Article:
The Origins of Earth Day

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April 22, 2017 marks the 47th annual celebration of Earth Day. Multiple countries around the world will participate. Children in schools will create nature projects and the public will march in celebration of the environment. However, why do people do this? What was the real reason for the creation of Earth Day?

The concept of Earth Day emerged at the height of counterculture in the United States. As the war was raging in Vietnam people nationwide protested the idea of violence and nuclear weapons. Air pollution was at its height as businesses were not under any regulation. The word “environment” was rarely heard on the news or in government meetings. Until a U.S. Senator from Wisconsin decided it was time to make a change.

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In 1969, after witnessing the massive oil spills in Santa Barbara, California, Gaylord Nelson developed an idea. He noticed the strong student anti-war movement, and believed that emerging public consciousness could be used for environmental protection. His idea was, therefore, based on a “national teach-in on the environment.” April 22nd was chosen as the day to “celebrate.”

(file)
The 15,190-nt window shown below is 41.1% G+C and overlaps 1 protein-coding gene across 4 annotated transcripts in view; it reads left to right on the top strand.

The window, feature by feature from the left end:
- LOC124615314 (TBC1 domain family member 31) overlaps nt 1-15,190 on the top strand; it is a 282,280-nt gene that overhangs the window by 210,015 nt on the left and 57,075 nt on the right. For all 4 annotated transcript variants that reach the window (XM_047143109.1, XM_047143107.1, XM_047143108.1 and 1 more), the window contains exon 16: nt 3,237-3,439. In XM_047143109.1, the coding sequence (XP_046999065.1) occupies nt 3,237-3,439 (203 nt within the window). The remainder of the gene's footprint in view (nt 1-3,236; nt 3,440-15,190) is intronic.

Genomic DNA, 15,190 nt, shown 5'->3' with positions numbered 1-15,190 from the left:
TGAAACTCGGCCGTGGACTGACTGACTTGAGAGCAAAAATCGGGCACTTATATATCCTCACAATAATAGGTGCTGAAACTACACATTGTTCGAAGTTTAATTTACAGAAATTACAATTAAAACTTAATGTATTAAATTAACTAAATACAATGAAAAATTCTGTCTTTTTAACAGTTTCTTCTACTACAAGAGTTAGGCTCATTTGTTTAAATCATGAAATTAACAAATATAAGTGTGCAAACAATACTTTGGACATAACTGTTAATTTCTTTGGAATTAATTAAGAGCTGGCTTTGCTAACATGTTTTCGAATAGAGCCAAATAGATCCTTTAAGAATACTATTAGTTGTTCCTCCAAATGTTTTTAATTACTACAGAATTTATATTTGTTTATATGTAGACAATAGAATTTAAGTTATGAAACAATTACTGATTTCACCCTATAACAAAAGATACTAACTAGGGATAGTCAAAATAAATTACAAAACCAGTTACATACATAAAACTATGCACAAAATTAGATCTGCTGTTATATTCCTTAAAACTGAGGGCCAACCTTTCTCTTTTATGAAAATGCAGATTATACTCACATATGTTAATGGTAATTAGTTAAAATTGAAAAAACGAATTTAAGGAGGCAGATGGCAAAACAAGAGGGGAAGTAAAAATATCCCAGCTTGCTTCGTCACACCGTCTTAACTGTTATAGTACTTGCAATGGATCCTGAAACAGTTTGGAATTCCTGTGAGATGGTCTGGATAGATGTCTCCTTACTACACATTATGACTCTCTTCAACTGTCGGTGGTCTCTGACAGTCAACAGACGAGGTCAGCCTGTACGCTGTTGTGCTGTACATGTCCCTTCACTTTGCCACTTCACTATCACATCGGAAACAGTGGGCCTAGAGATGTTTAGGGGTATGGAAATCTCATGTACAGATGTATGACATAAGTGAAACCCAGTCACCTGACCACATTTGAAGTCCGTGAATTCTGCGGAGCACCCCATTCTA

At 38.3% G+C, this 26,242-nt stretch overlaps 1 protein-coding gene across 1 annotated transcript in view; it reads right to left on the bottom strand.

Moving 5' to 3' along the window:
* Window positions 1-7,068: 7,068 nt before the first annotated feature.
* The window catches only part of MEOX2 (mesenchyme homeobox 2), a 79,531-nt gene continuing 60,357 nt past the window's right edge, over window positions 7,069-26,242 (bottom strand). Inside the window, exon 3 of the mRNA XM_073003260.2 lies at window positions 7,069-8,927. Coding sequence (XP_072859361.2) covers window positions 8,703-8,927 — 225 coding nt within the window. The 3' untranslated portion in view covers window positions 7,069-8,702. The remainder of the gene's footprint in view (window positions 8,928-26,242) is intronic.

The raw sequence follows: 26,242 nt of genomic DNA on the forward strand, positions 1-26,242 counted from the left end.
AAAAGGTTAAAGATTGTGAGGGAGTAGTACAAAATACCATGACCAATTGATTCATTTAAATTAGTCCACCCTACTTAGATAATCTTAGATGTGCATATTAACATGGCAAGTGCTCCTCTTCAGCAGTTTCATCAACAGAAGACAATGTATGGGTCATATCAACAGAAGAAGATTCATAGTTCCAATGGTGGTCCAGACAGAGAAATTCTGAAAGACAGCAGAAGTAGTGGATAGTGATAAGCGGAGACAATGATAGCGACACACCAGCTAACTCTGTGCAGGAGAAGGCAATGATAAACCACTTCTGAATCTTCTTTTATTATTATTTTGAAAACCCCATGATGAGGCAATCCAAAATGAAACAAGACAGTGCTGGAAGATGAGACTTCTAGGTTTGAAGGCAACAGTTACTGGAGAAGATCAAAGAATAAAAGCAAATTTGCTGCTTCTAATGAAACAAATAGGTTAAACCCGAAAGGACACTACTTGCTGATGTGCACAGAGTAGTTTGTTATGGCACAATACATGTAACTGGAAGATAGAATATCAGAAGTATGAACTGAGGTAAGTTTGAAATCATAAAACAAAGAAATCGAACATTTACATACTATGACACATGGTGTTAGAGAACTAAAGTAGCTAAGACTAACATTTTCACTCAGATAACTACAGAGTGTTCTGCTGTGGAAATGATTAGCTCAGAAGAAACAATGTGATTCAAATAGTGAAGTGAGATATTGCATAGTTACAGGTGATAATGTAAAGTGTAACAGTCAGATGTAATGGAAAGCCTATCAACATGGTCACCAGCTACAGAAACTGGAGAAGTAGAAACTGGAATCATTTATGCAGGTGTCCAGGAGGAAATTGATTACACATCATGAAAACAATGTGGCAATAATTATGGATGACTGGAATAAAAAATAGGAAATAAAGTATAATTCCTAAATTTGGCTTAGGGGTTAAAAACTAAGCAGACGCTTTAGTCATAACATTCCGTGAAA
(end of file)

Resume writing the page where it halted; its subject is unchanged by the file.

April 22nd was not chosen on a whim. It was actually chosen to maximize college participation. After looking at college calendars, he realized the week of April 19-25 did not fall during exams or spring break, as well as did not conflict with an holidays such as Easter or Passover. He also chose the 22nd, because it fell on a Wednesday and believed there would be less competition from other events.

After recruiting a staff of over 80 people to promote events across the country, on April 22, 1970, 20 million Americans celebrated the first Earth Day by promoting sustainability through massive rallies. People protested air pollution, toxic dumps, pesticides, the extinction of wildlife, and many more issues.

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The first Earth Day achieved a feat not many events have done before. It aligned Democrats and Republicans, the rich and poor, students and leaders, all together for one cause. The support for the event helped lead to the creation of the United State Environmental Protection Agency as well as paved the way for the Clean Air, Clean Water, and Endangered species act.

By 1990, it was a full-on celebration in the United States. However, this was the year that the event went global. Environmental issues around the world were supported including a huge call for increase of recycling efforts.

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With environmental issues once again taking front stage, this year’s Earth Day is just as important as it has ever been. Over 190 countries and billions of people are expected to participate in projects and rallies around the world.


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